Courtesy of Wikicommons desperately hoping to touch the slick skin of a dolphin slipping by. More recently, James Cameron’s Avatar captivated thousands around the world by giving its audience a revolutionary 3D IMAX experience. If any movie was worth waking up early on a Saturday to catch the early morning showing in order to offset the exorbitant 3D IMAX price, it was Avatar. The phenomenal graphics sprung to life as viewers whirled through Pandora. The vibrant colors and minute details of this fantasy world seemed so real and within grasp. The movie’s plot may have been a Disney rip-off, but the stellar graphics would not have been as impressive if the movie were only in two dimensions. However, not every movie needs the additional 3D effect. In fact, another well-known James Cameron blockbuster, Titanic, is slated for rerelease in 3D in 2012. And any diehard Star Wars fan would know about George Lucas’ plan for a 2D-to-3D conversion by 2012 as well. The problem with these movies lies in the fact that the original filming was done with one camera. Modern 3D movies are filmed with two cameras, creating the visual effect of a vantage point from each eye. This adds a more realistic feel to the movie than a post-production conversion from 2D to 3D ever could. If these prominent movies end up being successful in 3D, who knows what classic film could be next. I must admit that I am a little curious to see Jar Jar Binks and the Ewoks brought to life and I really want to be there, in the cantina, when Han Solo shoots first. The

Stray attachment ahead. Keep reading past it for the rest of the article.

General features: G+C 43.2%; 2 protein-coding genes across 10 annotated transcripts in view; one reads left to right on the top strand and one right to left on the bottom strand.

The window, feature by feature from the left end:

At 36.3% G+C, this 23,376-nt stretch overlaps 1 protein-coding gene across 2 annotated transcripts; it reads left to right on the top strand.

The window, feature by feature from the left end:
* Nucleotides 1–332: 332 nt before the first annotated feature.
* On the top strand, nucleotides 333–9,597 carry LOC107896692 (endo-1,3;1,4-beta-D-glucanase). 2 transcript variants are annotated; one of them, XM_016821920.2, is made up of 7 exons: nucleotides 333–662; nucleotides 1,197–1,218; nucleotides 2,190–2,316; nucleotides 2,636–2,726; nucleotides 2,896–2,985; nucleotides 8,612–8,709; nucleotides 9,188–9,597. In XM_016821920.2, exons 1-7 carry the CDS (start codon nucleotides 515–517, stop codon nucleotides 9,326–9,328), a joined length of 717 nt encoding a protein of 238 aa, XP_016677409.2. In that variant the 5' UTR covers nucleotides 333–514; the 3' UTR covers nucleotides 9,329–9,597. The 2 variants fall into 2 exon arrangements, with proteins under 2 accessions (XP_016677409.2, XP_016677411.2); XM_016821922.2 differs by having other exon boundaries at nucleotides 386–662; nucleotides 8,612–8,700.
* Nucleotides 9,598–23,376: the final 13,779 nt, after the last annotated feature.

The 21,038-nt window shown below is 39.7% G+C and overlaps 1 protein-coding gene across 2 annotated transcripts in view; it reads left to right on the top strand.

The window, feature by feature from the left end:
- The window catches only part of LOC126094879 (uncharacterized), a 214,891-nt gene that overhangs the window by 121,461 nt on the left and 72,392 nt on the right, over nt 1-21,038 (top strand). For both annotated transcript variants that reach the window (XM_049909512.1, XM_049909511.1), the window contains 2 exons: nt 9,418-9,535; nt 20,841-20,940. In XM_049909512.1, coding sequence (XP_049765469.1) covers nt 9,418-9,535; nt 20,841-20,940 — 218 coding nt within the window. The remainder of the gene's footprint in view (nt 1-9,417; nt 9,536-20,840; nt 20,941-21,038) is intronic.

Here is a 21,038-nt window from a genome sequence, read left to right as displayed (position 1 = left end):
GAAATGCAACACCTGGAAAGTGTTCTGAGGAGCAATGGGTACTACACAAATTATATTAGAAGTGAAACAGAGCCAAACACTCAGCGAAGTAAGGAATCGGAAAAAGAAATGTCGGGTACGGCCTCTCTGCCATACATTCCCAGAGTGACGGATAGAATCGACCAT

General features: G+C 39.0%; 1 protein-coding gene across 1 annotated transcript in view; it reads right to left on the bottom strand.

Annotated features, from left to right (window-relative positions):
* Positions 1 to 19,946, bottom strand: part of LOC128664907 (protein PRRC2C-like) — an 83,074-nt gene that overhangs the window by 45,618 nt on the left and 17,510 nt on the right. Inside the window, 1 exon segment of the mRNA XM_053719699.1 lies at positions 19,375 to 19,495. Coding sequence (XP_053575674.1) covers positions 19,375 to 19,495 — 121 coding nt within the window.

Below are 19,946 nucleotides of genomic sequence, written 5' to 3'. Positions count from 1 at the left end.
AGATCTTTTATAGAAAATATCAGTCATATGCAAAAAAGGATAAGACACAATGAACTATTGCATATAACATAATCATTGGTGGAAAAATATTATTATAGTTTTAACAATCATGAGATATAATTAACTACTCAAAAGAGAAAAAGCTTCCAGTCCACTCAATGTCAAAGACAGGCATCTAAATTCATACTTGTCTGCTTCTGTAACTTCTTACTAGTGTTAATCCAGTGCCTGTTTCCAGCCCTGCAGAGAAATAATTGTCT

Star Wars saga is perfect for a 3D movie, with a combination of strange creatures and enough action sequences to make the viewing experience interesting. Titanic, on the other hand, is a little less thrilling. Beyond seeing the ship’s collapse and an enormous chunk of ice, the only other scene I might want to see in 3D is Jack and Rose’s “I’m flying!” moment set to Celine Dion’s dulcet tones – if only so that I can reach out and touch Leo. Recently, the 3D craze has even spread to the comfort of our own homes with the distribution of 125 million free pairs of special 3D glasses to interested viewers. Just last year, two commercials were featured in the Super Bowl with added 3D effects: a trailer for Monsters vs. Aliens (another recent 3D cinema release) and an ad for Sobe energy drinks. And an entire episode of NBC’s Chuck, Chuck Versus the Third Dimension, featured 3D technology. From standard television to HD quality to Blu-Ray technology, the digital market is being transformed overnight. 3D TVs are already on the market (complete with the 3D glasses) and may soon drop to a reasonable price for the ordinary consumer. Although I enjoy the occasional foray into the 3D world, until the awkward glasses are transformed into something far more sleek and comfortable, I think I will enjoy the real 3D world around me. Angela Song ’14 (angelasong@college) can think of better things to do with her extra four dollars.